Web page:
Six members of Pilot Flying J's sales team have quit or been fired and three others have been placed on administrative leave, including the vice president of sales, whose expletive-laced language is quoted extensively in a recent federal criminal court filing.
In a letter made public Monday, but dated July 12, Pilot CEO Jimmy Haslam informed his customers of the personnel changes without naming the nine employees negatively affected. He also disclosed that an initial audit has been completed of truckers who may have been shorted on promised rebates. Checks have been sent out with interest to all who were found to be owed money, according to Haslam.
The three-page letter comes amid a a federal investigation into charges that top Pilot officials devised a scheme to secretly reduce promised rebates to customers who they thought would never notice.
The allegations became public after an April 15 raid on Pilot's Knoxville headquarters and the filing of a 120-page affidavit by an FBI agent detailing the rebate skimming allegations.
Though Haslam did not identify those who have departed or were placed on leave, he did name a replacement for John Freeman, the vice president of sales. Freeman's lawyer, Roger Dickson of Chattanooga, declined to comment but did say his client was still on administrative leave.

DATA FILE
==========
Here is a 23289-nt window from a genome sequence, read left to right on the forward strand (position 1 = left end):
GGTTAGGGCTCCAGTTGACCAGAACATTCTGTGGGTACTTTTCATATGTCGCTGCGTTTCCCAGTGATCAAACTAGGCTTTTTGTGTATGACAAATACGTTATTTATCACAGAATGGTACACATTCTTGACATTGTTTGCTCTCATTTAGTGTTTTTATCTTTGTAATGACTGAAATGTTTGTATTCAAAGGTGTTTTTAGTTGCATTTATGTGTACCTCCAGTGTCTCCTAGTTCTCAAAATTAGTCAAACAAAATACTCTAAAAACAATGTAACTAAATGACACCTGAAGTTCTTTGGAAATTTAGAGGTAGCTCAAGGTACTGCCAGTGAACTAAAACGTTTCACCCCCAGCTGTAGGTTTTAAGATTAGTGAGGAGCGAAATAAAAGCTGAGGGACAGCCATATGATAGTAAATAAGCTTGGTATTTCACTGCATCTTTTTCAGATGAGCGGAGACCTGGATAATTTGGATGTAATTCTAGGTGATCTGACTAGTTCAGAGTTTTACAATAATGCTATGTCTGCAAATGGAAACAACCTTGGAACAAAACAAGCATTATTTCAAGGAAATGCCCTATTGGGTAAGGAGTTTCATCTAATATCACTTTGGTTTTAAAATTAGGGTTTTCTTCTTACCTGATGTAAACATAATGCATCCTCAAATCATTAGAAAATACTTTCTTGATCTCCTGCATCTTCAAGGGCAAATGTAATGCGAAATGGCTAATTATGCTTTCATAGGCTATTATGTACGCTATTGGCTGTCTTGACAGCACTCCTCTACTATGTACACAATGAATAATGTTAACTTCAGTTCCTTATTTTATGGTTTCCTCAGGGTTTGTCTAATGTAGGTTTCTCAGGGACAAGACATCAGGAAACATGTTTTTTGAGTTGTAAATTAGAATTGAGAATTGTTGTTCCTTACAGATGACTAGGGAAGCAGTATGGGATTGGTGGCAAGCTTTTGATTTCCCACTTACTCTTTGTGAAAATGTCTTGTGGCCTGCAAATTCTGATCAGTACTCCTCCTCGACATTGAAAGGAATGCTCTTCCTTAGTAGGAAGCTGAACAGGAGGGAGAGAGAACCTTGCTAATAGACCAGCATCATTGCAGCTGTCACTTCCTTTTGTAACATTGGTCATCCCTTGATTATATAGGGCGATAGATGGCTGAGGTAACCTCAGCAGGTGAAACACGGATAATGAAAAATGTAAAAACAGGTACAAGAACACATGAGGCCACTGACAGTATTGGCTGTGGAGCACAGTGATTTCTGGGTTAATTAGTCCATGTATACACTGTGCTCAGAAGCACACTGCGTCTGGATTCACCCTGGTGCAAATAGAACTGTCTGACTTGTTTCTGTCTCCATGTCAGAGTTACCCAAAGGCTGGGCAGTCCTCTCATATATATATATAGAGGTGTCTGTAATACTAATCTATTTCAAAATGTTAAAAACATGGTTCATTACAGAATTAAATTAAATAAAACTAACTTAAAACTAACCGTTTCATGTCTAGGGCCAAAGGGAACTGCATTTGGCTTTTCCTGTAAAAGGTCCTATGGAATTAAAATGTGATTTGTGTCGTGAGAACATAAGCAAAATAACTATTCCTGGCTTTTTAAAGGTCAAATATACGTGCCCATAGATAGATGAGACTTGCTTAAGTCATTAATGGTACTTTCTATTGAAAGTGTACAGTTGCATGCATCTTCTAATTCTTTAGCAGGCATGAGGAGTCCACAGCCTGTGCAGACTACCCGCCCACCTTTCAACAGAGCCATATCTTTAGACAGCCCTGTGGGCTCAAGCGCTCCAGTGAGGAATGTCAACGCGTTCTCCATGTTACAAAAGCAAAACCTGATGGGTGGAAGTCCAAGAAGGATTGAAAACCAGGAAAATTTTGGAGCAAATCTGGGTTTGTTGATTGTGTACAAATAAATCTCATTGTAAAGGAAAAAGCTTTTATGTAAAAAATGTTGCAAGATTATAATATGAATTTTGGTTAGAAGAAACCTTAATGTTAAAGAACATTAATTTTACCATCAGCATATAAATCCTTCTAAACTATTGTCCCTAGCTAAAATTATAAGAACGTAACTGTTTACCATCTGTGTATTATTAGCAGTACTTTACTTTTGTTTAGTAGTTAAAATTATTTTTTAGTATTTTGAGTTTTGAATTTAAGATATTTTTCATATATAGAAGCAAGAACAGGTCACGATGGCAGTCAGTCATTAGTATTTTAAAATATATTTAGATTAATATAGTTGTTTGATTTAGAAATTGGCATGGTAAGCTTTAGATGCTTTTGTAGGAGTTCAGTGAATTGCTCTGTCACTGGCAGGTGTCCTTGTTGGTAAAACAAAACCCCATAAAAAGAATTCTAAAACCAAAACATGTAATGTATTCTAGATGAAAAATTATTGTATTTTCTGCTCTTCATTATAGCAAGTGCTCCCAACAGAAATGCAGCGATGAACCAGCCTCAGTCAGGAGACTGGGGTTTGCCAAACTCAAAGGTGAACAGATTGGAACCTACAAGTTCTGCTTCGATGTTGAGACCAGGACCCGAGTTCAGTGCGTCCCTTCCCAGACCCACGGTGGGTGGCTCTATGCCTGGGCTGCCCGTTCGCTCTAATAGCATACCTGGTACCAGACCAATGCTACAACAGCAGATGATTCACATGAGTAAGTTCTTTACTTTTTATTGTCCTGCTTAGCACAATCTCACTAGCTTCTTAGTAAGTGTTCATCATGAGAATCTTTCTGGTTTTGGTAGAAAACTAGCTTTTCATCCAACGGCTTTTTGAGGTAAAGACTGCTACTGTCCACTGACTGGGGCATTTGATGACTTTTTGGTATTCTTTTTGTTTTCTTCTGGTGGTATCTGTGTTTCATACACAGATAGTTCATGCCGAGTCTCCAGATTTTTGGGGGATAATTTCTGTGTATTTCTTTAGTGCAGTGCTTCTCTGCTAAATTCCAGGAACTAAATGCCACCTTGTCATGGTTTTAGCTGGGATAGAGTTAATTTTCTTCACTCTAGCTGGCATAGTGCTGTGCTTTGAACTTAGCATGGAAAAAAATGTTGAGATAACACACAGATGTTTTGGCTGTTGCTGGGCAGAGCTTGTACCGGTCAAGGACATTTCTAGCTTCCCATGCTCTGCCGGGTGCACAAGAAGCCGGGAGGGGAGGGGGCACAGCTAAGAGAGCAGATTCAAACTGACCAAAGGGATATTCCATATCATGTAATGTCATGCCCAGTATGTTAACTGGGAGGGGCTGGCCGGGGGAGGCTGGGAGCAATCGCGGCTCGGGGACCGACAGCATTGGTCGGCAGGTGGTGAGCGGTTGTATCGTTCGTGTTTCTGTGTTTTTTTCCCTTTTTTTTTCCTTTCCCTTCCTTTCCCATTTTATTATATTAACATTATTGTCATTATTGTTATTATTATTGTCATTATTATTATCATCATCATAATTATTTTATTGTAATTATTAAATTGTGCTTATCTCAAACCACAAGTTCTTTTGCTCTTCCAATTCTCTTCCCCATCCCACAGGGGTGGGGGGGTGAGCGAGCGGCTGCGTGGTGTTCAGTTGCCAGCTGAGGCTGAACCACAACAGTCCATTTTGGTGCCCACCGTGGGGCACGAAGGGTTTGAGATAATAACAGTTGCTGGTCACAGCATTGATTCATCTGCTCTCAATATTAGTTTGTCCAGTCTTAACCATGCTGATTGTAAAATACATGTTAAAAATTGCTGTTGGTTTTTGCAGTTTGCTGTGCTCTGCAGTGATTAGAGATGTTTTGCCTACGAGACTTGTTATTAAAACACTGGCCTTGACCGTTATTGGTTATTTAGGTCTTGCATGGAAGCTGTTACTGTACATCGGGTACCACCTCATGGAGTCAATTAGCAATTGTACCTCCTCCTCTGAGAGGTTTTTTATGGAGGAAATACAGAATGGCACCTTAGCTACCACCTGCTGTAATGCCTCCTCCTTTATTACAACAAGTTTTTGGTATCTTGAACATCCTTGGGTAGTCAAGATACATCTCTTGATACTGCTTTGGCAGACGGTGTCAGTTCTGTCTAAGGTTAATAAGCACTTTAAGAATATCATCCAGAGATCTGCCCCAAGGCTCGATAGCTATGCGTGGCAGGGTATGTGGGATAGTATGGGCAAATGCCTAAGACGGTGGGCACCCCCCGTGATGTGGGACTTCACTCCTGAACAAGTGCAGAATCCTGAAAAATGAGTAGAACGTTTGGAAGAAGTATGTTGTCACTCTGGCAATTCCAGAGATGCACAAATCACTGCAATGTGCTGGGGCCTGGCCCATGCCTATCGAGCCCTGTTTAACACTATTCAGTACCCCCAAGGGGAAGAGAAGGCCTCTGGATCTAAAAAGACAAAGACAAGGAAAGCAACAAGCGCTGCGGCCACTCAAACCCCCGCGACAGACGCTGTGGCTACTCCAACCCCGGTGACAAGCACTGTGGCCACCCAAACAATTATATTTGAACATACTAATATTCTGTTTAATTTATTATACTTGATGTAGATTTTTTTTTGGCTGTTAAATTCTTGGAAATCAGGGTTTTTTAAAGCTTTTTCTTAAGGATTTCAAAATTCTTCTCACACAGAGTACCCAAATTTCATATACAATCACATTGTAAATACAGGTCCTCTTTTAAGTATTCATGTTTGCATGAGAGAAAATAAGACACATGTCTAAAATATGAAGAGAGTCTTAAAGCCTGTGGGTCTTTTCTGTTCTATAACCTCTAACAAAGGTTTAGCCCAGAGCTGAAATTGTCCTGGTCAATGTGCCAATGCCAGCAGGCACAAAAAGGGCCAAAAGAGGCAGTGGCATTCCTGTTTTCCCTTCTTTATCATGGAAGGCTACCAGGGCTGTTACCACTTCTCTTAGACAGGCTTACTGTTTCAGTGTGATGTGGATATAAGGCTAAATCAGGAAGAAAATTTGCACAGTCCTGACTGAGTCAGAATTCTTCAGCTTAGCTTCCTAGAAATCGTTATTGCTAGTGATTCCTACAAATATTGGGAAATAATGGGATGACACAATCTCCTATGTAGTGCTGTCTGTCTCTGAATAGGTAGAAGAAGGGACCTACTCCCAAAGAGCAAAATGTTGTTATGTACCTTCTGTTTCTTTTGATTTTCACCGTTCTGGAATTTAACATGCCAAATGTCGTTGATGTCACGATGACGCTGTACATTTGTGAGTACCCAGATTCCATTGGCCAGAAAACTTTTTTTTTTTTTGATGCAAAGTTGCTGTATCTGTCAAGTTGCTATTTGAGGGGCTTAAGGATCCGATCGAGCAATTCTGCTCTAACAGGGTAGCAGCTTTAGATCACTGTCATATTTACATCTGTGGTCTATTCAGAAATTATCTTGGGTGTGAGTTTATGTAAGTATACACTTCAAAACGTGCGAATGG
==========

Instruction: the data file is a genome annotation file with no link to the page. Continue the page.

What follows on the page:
In sales meetings that were secretly taped by an FBI informant and quoted in the affidavit, Freeman described in detail how he skimmed millions of dollars of promised rebates to Western Express, a Nashville transportation firm. When he got caught by the company, Freeman described at the secretly taped session how he had to buy a nonfunctioning airplane from the company to make up the difference.
In the letter, Haslam said that new procedures had already been put in place to eliminate the possibility of a repeat of the rebate skimming practices. He said "essentially all manually calculated diesel rebates at Pilot Flying J have been eliminated."
"It is important to note that there were numerous, manual diesel rebate accounts that had a zero balance and even some accounts that owed money to Pilot Flying J," Haslam said in the letter.
Haslam disclosed that David Hughes had been promoted to Freeman's job. He said Hughes came to Pilot last year from a Chattanooga trucking firm. Three other appointments were announced, including a vice president, Scott Nelson, and Dave Rewers, director of inside sales.
The affidavit filed in U.S. District Court in Knoxville in April lists a Vickie Borden as the director of inside sales.
"This has been a very difficult time for members of our diesel fuel sales team who remain in place," Haslam wrote, calling them "real troopers."
Five Pilot sales employees already have pleaded guilty to federal charges including mail and wire fraud. In addition 17 trucking firms have filed suit against Pilot in federal court and others are pending in state and county courts including Knoxville. The federal suits are expected to be merged when a judicial panel meets July 25 in Portland, Maine.
"We understand that Pilot Flying J still has lots of work to do to regain your trust," Haslam wrote in closing his letter.
By Walter F. Roche Jr., The Tennessean
Gannett / The Tennessean